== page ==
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Whetstone grandmother's death 'nobody's fault'
A son and daughter accused a doctor of showing a “total lack of care” when prescribing their mother anti-psychotic medication at an inquest into her death yesterday.
Helen Sicka, of Oakleigh Road North, Whetstone, died on August 13, 2012 - six months after she was given the drugs to help control hallucinations and anxiety.
But Coroner Andrew Walker reassured her GP, Dr Allan Daitz, he did “everything he could” and that her death was not his fault.
The 69-year-old grandmother, who had painful arthritis, took four times the normal dose of paracetamol and dihydrocodeine in the days before she died, which caused fatal liver damage.
Her son, Sanjay Sicka, told Barnet Coroners Court: “She was always very methodical about her pills and hated taking too many, so it doesn’t make sense.”
Dr Daitz prescribed Mrs Sicka a 12-day supply of the two painkillers in January 2012, which she had been taking on and off since 2007.
Mrs Sicka had a breakdown in 1983 and after spending time in hospital, she was discharged with a very low dose of an anti-psychotic medication.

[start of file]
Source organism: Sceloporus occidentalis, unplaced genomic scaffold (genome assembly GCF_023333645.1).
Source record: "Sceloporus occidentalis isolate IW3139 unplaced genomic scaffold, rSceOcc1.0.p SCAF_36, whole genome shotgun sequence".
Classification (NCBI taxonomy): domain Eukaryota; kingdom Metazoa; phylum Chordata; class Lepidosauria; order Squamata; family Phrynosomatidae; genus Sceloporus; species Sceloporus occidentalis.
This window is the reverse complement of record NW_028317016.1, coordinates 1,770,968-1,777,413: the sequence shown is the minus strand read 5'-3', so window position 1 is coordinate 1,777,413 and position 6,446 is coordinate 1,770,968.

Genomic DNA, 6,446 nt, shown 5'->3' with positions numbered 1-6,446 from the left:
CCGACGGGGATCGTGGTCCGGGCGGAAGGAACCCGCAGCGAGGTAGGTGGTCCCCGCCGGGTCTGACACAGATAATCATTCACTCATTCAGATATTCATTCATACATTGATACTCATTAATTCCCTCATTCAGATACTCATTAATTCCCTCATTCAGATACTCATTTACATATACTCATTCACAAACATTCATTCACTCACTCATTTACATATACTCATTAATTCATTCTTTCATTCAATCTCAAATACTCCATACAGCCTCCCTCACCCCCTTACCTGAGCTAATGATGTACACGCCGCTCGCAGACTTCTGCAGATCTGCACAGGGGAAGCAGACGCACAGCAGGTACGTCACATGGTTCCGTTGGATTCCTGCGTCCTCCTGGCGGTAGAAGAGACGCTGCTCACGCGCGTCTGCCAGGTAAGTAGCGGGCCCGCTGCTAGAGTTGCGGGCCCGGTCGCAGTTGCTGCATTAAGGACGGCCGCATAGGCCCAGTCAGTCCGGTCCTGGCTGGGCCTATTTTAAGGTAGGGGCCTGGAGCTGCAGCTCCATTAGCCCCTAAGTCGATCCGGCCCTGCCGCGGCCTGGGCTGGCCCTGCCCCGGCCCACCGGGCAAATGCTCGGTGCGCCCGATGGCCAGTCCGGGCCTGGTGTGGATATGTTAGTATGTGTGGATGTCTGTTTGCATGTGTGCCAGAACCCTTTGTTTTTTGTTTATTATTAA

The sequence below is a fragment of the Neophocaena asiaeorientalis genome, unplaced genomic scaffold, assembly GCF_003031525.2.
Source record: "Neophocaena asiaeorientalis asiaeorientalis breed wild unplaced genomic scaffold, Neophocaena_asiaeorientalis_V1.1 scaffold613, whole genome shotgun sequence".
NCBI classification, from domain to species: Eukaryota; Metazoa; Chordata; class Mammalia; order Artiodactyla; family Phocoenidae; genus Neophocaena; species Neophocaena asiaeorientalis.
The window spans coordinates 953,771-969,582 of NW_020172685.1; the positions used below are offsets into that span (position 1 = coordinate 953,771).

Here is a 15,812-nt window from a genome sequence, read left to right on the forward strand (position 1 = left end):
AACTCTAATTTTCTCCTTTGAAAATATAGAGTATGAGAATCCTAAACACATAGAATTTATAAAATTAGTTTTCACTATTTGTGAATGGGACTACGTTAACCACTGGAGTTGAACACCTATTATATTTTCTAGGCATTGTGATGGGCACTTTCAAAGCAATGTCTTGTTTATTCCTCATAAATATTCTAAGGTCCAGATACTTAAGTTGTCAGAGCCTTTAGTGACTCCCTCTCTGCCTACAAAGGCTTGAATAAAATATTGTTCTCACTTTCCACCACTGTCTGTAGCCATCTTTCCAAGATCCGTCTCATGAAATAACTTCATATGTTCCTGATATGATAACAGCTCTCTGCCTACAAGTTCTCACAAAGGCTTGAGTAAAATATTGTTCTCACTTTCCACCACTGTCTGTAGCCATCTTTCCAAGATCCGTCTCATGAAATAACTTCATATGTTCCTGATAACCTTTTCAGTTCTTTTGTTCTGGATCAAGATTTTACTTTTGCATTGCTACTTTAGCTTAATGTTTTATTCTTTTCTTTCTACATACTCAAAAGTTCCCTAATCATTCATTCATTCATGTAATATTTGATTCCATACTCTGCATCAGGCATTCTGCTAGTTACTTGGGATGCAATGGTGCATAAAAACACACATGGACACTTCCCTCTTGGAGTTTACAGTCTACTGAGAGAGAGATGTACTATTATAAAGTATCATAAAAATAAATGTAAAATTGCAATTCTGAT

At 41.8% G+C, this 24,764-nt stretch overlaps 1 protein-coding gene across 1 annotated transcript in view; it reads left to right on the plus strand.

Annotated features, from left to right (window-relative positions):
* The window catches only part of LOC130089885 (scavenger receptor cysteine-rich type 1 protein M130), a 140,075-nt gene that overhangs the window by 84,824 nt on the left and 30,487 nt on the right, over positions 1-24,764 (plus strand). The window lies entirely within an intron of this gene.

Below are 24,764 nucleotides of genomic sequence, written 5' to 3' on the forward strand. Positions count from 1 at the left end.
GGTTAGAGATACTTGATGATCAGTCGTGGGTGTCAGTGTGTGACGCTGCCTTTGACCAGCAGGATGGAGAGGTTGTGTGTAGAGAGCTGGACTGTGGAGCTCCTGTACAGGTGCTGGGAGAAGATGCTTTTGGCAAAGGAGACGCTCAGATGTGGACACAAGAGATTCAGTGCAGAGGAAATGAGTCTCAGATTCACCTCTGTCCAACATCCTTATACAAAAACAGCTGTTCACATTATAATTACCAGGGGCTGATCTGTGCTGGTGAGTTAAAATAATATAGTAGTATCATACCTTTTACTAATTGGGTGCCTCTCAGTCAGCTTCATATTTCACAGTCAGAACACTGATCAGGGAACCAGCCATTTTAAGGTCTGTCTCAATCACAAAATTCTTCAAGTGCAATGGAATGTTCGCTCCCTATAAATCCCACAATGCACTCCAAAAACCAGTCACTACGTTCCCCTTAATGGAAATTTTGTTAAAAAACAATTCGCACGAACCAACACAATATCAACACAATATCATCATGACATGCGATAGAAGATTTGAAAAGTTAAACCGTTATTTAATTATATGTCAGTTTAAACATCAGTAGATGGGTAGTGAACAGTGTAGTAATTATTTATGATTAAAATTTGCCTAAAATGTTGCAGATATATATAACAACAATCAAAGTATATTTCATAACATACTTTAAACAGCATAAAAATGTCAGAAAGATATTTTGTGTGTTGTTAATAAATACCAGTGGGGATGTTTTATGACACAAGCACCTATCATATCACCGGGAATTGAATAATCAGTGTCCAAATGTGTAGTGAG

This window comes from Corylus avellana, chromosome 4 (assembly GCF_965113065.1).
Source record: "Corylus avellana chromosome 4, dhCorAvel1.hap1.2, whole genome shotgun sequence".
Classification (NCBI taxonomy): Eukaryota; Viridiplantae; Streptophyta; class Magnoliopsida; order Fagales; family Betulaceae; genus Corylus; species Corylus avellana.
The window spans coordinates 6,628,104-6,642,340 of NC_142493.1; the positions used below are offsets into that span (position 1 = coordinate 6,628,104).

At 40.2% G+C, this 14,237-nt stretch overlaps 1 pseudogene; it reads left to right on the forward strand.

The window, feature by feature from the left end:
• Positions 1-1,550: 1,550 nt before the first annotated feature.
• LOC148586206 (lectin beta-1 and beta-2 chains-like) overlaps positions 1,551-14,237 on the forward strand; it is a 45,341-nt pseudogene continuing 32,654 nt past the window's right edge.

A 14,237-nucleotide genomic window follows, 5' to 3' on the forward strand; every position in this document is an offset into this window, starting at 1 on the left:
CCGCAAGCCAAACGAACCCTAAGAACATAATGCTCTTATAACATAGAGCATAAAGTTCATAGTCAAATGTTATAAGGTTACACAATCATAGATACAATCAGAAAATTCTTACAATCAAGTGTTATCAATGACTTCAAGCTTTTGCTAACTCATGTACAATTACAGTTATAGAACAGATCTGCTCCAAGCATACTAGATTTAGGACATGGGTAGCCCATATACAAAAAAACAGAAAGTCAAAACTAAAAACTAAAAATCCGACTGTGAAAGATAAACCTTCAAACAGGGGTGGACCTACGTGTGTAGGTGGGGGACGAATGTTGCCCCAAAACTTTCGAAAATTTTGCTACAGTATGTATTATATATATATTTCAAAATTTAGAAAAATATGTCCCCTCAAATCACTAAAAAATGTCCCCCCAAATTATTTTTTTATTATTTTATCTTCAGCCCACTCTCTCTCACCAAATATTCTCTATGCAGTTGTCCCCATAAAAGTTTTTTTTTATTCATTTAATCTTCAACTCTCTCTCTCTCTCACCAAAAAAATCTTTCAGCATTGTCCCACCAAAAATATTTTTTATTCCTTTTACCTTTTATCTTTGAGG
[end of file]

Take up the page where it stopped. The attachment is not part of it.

After her daughter, who lives in Australia, was diagnosed with breast cancer in early 2012, she told Dr Daitz she was “feeling low” so he upped her dose to 6mg.
But in March 2012 she returned complaining of a dry mouth, blurred vision, hallucinations and anxiety, so he changed her medication and referred her to a psychiatrist.
Her daughter, who was not named during proceedings, said: “What if those symptoms weren’t another psychotic episode, but side effects of the dihydrocodeine?
“It shows a total lack of care, she trusted you. She had a fear of taking too many pills so she wouldn’t have asked for more anti-psychotic drugs.
“She was alarmed - she said you upped her dose and she did not like it - she only said she was feeling low.
“She was referred too quickly to psychiatric care. That could have aggravated things.”
But Dr Daitz replied: “I would not have upped her dosage if she had not asked for it. I gave her a 12-day supply of dihydrocodeine and the side effects would have started earlier than March.
“I referred her to the psychiatric team because most GPs feel uncomfortable dealing with problems of this nature alone.”
Psychiatrist Dr Watkin said: “There’s nothing in my mind to suggest anything abnormal happened. She was adamant she didn’t want to go back to hospital so asked us to up her dosages.
“I don’t think she was referred to my care too quickly. We did our best to treat her holistically, because she had a vulnerability to hallucinations.”
Recording a verdict of accidental death, Coroner Andrew Walker said: “She unknowingly took too much pain medication, but the prescription prescribed in January wasn’t enough to cause damage. It’s likely she had a surplus.
“This isn’t anyone’s fault.”
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